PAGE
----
Perhaps easy is not the right word. Teachers should make all of the details clear. There seems to be a belief among educators that you shouldn't do this; that it makes the process more rote. If you just write and write and write (and not quit first), you will become a good writer. (That point could be argued.) However, if you teach writing in a formulaic way, will the student get stuck there?

I'm clearly on the side that says that people are not stupid and that if you have any ounce of desire, the bottom-up direct approach is always better - with the lots of practice too.

Our schools are big on reading. Read. Read. Read. It solves all problems. It means that they don't have to be ery good about grammar, spelling, and vocabulary. I think the real reason is that it fits better with full-inclusion. It's easier to have kids read at their own level than it is to have everyone on the same page in grammar. This reading thing seems to be based on some simplistic studies that show how much reading can do for you. Therefore, you can skip the direct approach.

This is probably not what

Allison was talking about. In college, I wanted everything spelled out clearly. I don't remember any case where the professor got me to believe that something was easy and then I found out it wasn't. Usually, they talked as if it was all easy and then I wondered why I was so stupid. At least we students could form stupid homework support groups.

>>I know that many high schools offer some no-cut sports, but that must be difficult to pull off and make everyone happy. Does anyone have any comments (good or bad) about that?

With sports, cross-country is usually no cut. The team usually gets the students cut from the other sports who want to compete in something, anything in order to have a sport on the resume. They're happy it's inclusive,and generally accept that it's going to take work to come up to the competitive level & of course some never will. Some meets are only for the top runners, some are for everyone. A math counts program could be inclusive, as long as club members had a bottom floor in prior knowledge and the sponsor wasn't expected to teach the material taught in school.

>>"Each letter represents a non-zero digit. What is the value of t?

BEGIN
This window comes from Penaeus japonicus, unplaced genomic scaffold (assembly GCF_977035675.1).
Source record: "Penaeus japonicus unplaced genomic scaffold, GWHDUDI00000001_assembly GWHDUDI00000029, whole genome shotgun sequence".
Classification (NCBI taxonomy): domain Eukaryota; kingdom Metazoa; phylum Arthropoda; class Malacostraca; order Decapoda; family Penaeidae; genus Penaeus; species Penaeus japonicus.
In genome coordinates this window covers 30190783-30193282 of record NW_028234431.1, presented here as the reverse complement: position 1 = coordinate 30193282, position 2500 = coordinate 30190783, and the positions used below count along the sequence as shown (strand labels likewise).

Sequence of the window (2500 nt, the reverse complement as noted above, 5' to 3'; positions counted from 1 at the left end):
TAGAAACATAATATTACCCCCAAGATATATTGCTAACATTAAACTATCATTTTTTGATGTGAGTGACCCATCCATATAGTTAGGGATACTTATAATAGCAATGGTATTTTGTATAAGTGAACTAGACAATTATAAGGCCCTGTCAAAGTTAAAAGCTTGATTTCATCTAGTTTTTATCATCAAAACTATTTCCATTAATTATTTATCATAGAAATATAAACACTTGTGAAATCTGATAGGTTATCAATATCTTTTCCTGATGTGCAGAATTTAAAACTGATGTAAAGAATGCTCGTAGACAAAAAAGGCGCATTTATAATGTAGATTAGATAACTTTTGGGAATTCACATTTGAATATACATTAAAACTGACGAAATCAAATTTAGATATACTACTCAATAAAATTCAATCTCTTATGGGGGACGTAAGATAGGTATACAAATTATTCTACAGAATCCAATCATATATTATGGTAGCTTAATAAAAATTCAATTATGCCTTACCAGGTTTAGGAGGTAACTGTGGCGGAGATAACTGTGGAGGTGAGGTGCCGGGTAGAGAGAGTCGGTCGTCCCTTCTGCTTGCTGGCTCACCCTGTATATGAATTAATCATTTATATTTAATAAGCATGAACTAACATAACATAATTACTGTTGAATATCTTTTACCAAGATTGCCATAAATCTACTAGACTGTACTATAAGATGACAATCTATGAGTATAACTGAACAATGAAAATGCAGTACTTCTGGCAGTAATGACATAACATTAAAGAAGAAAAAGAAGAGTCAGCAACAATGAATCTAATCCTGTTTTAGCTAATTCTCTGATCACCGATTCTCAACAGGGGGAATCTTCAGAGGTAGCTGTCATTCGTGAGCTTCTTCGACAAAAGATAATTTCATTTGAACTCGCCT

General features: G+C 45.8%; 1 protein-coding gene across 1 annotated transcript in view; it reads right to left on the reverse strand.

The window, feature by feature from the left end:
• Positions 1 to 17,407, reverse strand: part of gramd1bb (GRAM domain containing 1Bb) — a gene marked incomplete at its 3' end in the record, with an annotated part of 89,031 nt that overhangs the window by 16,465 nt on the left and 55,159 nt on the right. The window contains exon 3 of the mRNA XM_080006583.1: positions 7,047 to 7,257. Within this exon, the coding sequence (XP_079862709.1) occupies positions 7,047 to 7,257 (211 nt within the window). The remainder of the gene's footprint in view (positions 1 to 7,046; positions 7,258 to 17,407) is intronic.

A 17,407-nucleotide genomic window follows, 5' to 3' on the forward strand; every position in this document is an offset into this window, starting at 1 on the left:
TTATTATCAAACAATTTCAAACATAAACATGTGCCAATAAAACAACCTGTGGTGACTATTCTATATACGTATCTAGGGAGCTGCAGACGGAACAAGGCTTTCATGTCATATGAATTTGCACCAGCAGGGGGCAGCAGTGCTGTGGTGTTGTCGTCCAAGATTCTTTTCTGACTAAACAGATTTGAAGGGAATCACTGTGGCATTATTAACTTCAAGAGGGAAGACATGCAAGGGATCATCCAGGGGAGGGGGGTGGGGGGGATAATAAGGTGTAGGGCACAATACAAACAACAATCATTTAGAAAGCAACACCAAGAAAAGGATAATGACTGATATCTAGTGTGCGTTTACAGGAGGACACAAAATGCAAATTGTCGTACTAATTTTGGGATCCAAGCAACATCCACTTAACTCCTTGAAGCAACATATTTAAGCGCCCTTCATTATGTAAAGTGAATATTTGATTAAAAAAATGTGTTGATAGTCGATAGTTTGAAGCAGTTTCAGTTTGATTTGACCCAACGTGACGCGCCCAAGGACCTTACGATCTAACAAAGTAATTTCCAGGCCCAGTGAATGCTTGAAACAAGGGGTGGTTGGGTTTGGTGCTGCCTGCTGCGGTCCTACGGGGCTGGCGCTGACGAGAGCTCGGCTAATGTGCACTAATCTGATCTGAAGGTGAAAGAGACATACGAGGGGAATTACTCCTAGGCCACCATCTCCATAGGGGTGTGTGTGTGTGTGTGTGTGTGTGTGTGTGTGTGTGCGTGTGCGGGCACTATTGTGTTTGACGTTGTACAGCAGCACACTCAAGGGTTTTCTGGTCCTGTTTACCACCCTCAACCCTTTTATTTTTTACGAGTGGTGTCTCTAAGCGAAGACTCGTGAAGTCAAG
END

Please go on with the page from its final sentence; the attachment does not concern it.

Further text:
c + o = u

u + n = t

t + c = s

o + n + s = 12"

Thought this was a funny (ha-ha) problem for that age group...expected that it was going to say c+o+u+n+t+s=something at some point. Kids this age would think that's funny, as they are catching on to puns and jokes like spelling names backwards to make words in books.

So..using the add'n property of equality (also taught around this age) and combining equations

c+o+u+n = u +t (first two)

c+o+u+n+s=u+t+t+c (third equality)

since o+n+s=12, u and c are on both sides, one can simplify to

12=2t or t is 6.

I think the key is to see a pattern..to me the pattern was the letters spelling a word, but the puzzle didn't quite work out that way as I followed the facts down in order.

"expected that it was going to say c+o+u+n+t+s=something at some point."

Good one! I didn't see that.

Some of my kids attended a large suburban high school in a very affluent, highly-educated area. Soccer was a VERY big sport in the area, to the point that it was almost impossible for kids to get significant playing time at the JV level (if they made the team at all) unless they had been playing top-level travel soccer for several years prior to high school. A new principal arrived and instituted a no-cut policy for all sports. Since state or county rules prohibited seniors on JV teams, the soccer varsity ended up with several seniors who had never been able to make the JV. The gap in fitness, skills and tactics was HUGE. The kids pretty much never played and they really didn't even know the other team members, all of whom had played with/against each other for years on club travel teams. I was amazed the kids didn't quit, because the whole situation was very awkward. The policy was changed by the following year, at least for varsity level. I'd agree about the cross-country comment above and it may also be true of track. Some kids did it just for fitness.